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NZ: Protest over child abuse comedian's release (Auckland)

Publish Date: 09 Sep 2011
Source: ONE News

Source: Thinkstock

The controversial release without conviction of a comedian on child abuse charges has outraged an advocacy group.

The Coalition for the Safety of Women and Children is holding a picket outside the Auckland District Court on Monday in an effort to remind judges and the public that sexual assault is unacceptable.

"The comedian who admitted sexually abusing his daughter and received no conviction and no treatment remains a threat to children," says Leonie Morris, spokesperson for the CSWC.

"Everyone who commits a sexual offence must be held accountable, and Judge Cunningham should have convicted the comedian and directed him to attend sexual offender treatment," Morris said, pointing out that treatment through providers such as SAFE dramatically reduces the likelihood of reoffending.

"It is outrageous that the man's profession as a comedian and his ability to 'make people laugh' contributed to Judge Cunningham's decision."

The man, who has permanent name suppression, pleaded guilty in March of this year to committing an indecent act against a child.

He appeared in the Auckland District Court last week for sentencing, but was discharged without conviction for the incident that occurred in 2009.

The incident happened after a Christmas party held in central Auckland, and after the man had been on a 12-hour drinking binge.

During the trial the court heard how later in the evening he got into bed with his partner, and after having his sexual advances refused, the pair went to sleep.

The child then got into bed. The man awoke some time later, pulled down the girl's pyjama pants and her pull-up nappies, and began kissing her. The partner woke up, and when she asked what he was doing, he replied "I thought it was you".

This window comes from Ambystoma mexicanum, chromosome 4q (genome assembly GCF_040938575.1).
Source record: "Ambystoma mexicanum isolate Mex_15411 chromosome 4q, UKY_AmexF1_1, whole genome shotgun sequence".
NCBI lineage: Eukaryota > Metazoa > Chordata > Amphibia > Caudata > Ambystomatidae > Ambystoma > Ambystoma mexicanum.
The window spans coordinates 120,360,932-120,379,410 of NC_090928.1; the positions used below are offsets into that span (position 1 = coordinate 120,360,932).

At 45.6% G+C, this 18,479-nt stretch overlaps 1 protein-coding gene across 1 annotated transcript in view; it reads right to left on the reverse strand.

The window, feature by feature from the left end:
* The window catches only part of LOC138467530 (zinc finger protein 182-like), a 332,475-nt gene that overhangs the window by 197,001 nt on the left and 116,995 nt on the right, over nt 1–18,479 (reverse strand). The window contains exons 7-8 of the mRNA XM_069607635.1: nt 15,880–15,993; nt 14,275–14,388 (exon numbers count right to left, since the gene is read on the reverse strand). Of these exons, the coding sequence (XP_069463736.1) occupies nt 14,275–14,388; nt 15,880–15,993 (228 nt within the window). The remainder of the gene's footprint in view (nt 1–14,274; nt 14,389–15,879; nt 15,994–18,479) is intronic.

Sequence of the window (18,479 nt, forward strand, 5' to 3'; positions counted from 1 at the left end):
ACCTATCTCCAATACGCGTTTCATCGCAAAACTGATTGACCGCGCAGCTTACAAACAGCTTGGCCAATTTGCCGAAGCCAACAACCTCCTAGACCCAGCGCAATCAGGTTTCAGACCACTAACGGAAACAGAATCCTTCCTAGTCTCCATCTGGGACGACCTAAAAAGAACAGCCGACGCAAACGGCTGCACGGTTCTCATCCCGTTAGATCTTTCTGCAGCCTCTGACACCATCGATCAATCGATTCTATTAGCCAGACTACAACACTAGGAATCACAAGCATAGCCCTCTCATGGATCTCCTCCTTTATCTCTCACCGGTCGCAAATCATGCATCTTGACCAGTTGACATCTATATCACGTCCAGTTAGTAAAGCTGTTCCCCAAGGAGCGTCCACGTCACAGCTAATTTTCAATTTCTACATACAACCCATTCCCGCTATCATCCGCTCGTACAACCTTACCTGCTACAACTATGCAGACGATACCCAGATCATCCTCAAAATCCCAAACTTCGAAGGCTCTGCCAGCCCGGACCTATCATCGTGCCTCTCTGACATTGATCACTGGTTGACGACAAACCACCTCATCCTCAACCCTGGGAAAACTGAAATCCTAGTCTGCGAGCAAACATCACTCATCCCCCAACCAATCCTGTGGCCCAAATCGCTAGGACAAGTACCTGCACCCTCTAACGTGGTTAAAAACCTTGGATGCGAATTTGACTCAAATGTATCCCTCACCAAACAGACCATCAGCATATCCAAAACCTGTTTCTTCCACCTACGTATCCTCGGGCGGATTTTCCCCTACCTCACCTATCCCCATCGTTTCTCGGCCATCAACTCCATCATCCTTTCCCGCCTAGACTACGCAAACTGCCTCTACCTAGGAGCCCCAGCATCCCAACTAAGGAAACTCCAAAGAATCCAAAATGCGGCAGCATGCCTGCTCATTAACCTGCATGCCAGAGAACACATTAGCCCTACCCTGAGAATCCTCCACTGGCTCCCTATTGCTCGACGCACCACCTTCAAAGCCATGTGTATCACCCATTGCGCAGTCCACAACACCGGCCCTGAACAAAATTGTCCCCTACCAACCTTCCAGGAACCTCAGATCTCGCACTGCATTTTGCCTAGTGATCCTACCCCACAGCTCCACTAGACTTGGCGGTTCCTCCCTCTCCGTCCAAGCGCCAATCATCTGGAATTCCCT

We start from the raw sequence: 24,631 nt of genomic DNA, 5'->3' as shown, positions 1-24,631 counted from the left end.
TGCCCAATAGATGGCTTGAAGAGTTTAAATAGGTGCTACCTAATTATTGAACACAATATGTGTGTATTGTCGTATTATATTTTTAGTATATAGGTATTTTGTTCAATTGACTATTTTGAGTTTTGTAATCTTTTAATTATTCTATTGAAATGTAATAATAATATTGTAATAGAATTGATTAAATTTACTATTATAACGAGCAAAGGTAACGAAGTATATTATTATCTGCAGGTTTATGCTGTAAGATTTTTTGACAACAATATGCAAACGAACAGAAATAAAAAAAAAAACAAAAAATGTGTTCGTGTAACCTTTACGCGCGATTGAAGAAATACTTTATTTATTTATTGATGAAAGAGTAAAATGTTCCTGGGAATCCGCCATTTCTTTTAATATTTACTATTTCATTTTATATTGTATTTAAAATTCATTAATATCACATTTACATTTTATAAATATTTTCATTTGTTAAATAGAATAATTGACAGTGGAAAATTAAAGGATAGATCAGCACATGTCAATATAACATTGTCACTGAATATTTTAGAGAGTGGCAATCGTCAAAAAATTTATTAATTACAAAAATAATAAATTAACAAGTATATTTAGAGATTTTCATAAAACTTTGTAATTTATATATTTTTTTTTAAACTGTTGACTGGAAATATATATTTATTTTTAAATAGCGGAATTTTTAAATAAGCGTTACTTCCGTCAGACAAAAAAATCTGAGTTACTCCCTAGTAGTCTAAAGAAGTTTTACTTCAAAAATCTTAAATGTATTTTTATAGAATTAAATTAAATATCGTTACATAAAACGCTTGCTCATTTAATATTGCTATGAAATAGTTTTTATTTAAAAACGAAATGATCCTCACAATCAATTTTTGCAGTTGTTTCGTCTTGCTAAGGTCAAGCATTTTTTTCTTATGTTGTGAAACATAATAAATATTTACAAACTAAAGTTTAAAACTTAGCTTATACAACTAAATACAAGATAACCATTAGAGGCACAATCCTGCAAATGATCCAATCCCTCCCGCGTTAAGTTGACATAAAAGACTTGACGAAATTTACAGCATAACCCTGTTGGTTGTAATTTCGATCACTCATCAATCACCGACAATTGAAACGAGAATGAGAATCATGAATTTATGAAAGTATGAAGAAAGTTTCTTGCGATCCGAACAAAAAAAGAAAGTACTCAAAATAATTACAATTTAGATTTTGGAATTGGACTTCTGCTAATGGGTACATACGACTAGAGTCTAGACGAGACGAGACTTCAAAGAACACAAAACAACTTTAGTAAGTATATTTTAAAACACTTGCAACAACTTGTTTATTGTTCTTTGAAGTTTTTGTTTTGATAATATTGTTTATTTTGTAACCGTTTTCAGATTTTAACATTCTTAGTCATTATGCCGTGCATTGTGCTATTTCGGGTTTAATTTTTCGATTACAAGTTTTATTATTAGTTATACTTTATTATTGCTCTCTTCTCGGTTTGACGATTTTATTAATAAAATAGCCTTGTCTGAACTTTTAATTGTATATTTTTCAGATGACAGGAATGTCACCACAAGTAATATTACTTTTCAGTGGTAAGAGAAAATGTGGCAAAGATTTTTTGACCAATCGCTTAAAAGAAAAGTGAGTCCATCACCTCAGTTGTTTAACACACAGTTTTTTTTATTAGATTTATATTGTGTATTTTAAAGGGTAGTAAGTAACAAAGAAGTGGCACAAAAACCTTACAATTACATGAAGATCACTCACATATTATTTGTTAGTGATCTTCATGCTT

Judge Cunningham said she accepted that the man had little consciousness at the time of the event and that a psychiatric report had revealed he had no paedophilic tendencies. She also noted the event was not premeditated, the man was extremely remorseful and had already had his income halved by the incident.

After handing down the sentence to the comedian, Judge Cunningham said he was a talented man who made people laugh.

"Laughter's a good medicine ... and something that we all need a little of," she said.

However, the Coalition believes the outcome of the case sends the message that offenders can escape from the consequences of committing illegal and deplorable acts of sexual violence.

They also believe the decision demonstrates that the protection of children is secondary to the continuation of an offender's career.

The man has previously been charged with unlawful sexual connection and was not convicted in that case either.

Copyright © 2011, Television New Zealand Limited

Note:  Stop Demand's founder, Denise Ritchie, was part of the protest group outside the Auckland District Court.

NZ: Comedian discharged over sex act on daughter

Publish Date: 02 Sep 2011
Source: Stuff
By: Ian Steward

A well-known comedian and entertainer who performed a sex act on his four-year-old daughter has been discharged without conviction despite pleading guilty.

The man, who has permanent name suppression, appeared in Auckland District Court today for sentence before Judge Philippa Cunningham.

At the beginning of his trial in March he pleaded guilty to doing an indecent act on a child.

The judge said today the effects of a conviction "outweighed the gravity of the offending" and awarded a discharge without conviction.

A large group of supporters cried and congratulated each other as the judge gave her decision.

The judge said where the offending took place - the girl was in bed with her mother, the man's partner - was "extremely unusual".